Au revoir

Priest Bogdan Chiorean

I remembered a patient who was hospitalized a few years ago, a former teacher of Romanian language and literature always careful at the Word and at words.

Every time I went out of the ward she told me `au revoir`, although I never used this expression, only other like `May God help us ! `May you have rest`, `May you have a serene day`…

Nothing which could draw attention. But at the next visits when her physical state was more and more critical she uttered that `au revoir` syllabically and more stressed the more the disease worsened. I remember she told me the last `au revoir` raising her brows somehow like in an obvious conclusion.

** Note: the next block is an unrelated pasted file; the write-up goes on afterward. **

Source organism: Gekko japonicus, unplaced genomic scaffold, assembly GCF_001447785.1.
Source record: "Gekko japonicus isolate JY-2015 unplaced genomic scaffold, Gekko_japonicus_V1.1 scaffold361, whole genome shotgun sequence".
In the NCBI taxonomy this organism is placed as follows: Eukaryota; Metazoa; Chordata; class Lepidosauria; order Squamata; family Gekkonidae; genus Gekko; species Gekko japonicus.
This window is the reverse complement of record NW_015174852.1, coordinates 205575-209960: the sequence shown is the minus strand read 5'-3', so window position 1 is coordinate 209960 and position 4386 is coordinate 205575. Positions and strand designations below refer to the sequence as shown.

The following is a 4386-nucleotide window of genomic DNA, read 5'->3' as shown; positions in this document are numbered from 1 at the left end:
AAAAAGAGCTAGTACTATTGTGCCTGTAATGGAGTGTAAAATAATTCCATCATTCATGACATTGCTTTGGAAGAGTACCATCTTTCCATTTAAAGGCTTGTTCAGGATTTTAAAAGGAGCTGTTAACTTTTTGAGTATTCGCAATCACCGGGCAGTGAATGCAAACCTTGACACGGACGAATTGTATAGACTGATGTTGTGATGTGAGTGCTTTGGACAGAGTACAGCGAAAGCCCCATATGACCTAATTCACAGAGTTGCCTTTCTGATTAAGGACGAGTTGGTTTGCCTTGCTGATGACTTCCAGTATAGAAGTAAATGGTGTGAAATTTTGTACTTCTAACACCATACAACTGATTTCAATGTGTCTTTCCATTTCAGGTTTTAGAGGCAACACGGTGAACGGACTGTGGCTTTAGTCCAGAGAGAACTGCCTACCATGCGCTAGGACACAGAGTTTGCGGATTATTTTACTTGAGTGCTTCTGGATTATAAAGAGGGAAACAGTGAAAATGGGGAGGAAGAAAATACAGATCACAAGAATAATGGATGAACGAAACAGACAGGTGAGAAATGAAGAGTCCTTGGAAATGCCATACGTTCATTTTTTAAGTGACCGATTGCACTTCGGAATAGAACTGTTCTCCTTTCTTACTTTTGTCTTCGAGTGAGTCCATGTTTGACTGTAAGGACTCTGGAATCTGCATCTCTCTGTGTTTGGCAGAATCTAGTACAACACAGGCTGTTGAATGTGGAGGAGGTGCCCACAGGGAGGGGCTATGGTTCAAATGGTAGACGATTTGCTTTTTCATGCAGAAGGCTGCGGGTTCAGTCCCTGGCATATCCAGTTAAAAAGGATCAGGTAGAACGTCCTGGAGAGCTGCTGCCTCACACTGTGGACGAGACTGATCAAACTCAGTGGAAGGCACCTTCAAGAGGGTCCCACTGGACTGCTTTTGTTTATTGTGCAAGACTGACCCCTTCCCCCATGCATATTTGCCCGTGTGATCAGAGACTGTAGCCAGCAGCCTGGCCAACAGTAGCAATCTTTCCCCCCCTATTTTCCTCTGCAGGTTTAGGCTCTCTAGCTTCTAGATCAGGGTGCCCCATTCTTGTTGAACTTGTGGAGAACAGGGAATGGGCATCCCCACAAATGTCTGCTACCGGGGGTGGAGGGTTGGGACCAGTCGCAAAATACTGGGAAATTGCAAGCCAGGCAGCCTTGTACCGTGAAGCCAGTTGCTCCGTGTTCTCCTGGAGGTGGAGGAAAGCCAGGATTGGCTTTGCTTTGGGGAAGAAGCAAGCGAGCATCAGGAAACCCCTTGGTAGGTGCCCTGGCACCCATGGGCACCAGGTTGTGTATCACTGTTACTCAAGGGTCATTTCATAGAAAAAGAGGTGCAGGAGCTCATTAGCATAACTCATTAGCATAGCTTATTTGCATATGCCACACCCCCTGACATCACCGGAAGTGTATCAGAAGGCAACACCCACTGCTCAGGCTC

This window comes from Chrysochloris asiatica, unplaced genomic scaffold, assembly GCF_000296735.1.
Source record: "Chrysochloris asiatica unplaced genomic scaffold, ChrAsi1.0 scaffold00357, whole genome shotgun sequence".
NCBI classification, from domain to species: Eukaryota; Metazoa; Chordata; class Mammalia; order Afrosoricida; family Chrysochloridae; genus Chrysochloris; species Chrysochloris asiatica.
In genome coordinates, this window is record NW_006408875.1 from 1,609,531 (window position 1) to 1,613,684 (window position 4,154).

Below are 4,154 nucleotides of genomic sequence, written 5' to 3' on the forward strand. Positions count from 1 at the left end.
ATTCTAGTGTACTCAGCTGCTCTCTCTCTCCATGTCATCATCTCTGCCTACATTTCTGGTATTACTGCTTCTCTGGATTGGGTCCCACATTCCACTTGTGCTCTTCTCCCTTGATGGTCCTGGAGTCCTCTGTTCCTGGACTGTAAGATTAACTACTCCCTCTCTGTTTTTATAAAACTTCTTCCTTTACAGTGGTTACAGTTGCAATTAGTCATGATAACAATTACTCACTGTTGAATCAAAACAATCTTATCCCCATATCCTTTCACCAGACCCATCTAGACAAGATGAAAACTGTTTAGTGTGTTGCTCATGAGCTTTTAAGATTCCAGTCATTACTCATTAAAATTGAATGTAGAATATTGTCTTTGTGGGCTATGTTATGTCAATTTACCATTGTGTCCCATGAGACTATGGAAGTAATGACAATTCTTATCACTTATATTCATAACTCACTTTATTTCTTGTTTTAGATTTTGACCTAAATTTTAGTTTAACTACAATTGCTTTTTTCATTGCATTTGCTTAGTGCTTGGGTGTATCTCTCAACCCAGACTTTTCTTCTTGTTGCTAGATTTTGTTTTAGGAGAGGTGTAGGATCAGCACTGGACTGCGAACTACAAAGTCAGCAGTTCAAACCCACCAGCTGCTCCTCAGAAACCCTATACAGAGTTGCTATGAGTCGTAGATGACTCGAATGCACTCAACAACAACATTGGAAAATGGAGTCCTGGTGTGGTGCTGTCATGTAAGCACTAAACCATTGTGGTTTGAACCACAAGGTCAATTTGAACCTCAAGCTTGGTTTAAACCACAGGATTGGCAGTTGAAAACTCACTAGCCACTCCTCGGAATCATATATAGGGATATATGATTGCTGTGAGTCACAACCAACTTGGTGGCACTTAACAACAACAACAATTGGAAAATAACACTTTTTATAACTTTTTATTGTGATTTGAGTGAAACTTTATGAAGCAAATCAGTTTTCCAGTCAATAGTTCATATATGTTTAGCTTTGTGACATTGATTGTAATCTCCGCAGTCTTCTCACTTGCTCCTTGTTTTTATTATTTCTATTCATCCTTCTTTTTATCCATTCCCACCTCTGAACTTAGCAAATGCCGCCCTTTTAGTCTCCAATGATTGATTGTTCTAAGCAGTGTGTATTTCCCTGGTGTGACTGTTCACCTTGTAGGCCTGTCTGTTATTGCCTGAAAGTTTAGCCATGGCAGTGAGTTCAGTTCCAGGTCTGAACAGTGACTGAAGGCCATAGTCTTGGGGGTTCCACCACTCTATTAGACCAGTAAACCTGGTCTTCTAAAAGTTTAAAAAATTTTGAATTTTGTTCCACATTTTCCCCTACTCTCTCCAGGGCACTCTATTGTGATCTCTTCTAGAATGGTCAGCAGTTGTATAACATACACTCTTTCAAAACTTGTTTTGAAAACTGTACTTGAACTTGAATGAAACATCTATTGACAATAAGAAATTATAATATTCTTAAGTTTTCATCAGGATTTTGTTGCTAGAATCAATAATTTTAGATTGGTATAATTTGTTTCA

Today I heard a few times the end of a phone call by `we talk later`, `we see or hear each other again` These are more informal forms of `au revoir` but all of them are linked of a hope: that God prepared an eternity for us.

Otherwise where would my courage come from to say `we hear each other again` when I don`t know if I could still call tomorrow today? Or even more that patient on the deathbed being perfectly aware could say to the others `au revoir`

Maybe every end of conversation with someone is a kind of confession of faith. As long as people still say to each other `we see each other again` – this verb at present but with a meaning of future continuous  – surely God is still among us, waiting us to put our clocks down to reach Him, where eternity is measured in love.

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